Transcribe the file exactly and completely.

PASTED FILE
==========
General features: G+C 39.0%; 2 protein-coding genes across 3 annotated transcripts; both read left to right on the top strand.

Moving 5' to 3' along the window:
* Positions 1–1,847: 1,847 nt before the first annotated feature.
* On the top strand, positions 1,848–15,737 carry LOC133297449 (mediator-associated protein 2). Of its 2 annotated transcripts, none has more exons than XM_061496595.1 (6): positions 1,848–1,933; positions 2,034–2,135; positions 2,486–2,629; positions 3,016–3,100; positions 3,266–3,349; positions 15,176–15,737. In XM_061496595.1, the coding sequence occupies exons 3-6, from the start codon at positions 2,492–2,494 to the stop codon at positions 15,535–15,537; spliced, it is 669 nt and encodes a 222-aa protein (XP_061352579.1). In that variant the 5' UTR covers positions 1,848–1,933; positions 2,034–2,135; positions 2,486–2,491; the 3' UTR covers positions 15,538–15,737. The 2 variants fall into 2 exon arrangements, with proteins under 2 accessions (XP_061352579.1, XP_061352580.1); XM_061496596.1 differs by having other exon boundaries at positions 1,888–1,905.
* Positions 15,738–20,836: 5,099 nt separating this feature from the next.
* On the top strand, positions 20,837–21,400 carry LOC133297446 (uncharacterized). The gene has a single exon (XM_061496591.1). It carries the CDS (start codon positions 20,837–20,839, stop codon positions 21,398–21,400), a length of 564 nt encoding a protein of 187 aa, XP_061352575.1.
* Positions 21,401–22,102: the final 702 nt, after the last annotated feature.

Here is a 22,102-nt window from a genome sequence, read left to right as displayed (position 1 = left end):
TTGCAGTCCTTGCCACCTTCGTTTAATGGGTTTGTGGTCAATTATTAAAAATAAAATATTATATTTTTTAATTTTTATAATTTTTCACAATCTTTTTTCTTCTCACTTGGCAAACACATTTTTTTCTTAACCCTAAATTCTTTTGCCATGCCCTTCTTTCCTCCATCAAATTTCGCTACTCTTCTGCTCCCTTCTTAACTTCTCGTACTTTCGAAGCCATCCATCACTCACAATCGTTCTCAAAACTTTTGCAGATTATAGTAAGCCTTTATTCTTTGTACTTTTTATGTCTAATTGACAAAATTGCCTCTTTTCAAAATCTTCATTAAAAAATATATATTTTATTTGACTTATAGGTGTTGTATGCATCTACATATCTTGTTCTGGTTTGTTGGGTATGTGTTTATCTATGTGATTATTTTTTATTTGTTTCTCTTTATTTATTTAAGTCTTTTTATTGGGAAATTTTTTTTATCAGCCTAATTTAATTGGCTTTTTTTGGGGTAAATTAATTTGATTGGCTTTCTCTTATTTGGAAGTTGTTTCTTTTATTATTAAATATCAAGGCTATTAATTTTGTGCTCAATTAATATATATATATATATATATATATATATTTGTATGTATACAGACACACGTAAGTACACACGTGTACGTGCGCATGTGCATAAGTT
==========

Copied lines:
General features: G+C 39.0%; 2 protein-coding genes across 3 annotated transcripts; both read left to right on the top strand.

Moving 5' to 3' along the window:
* Positions 1–1,847: 1,847 nt before the first annotated feature.
* On the top strand, positions 1,848–15,737 carry LOC133297449 (mediator-associated protein 2). Of its 2 annotated transcripts, none has more exons than XM_061496595.1 (6): positions 1,848–1,933; positions 2,034–2,135; positions 2,486–2,629; positions 3,016–3,100; positions 3,266–3,349; positions 15,176–15,737. In XM_061496595.1, the coding sequence occupies exons 3-6, from the start codon at positions 2,492–2,494 to the stop codon at positions 15,535–15,537; spliced, it is 669 nt and encodes a 222-aa protein (XP_061352579.1). In that variant the 5' UTR covers positions 1,848–1,933; positions 2,034–2,135; positions 2,486–2,491; the 3' UTR covers positions 15,538–15,737. The 2 variants fall into 2 exon arrangements, with proteins under 2 accessions (XP_061352579.1, XP_061352580.1); XM_061496596.1 differs by having other exon boundaries at positions 1,888–1,905.
* Positions 15,738–20,836: 5,099 nt separating this feature from the next.
* On the top strand, positions 20,837–21,400 carry LOC133297446 (uncharacterized). The gene has a single exon (XM_061496591.1). It carries the CDS (start codon positions 20,837–20,839, stop codon positions 21,398–21,400), a length of 564 nt encoding a protein of 187 aa, XP_061352575.1.
* Positions 21,401–22,102: the final 702 nt, after the last annotated feature.

Here is a 22,102-nt window from a genome sequence, read left to right as displayed (position 1 = left end):
TTGCAGTCCTTGCCACCTTCGTTTAATGGGTTTGTGGTCAATTATTAAAAATAAAATATTATATTTTTTAATTTTTATAATTTTTCACAATCTTTTTTCTTCTCACTTGGCAAACACATTTTTTTCTTAACCCTAAATTCTTTTGCCATGCCCTTCTTTCCTCCATCAAATTTCGCTACTCTTCTGCTCCCTTCTTAACTTCTCGTACTTTCGAAGCCATCCATCACTCACAATCGTTCTCAAAACTTTTGCAGATTATAGTAAGCCTTTATTCTTTGTACTTTTTATGTCTAATTGACAAAATTGCCTCTTTTCAAAATCTTCATTAAAAAATATATATTTTATTTGACTTATAGGTGTTGTATGCATCTACATATCTTGTTCTGGTTTGTTGGGTATGTGTTTATCTATGTGATTATTTTTTATTTGTTTCTCTTTATTTATTTAAGTCTTTTTATTGGGAAATTTTTTTTATCAGCCTAATTTAATTGGCTTTTTTTGGGGTAAATTAATTTGATTGGCTTTCTCTTATTTGGAAGTTGTTTCTTTTATTATTAAATATCAAGGCTATTAATTTTGTGCTCAATTAATATATATATATATATATATATATATATTTGTATGTATACAGACACACGTAAGTACACACGTGTACGTGCGCATGTGCATAAGTT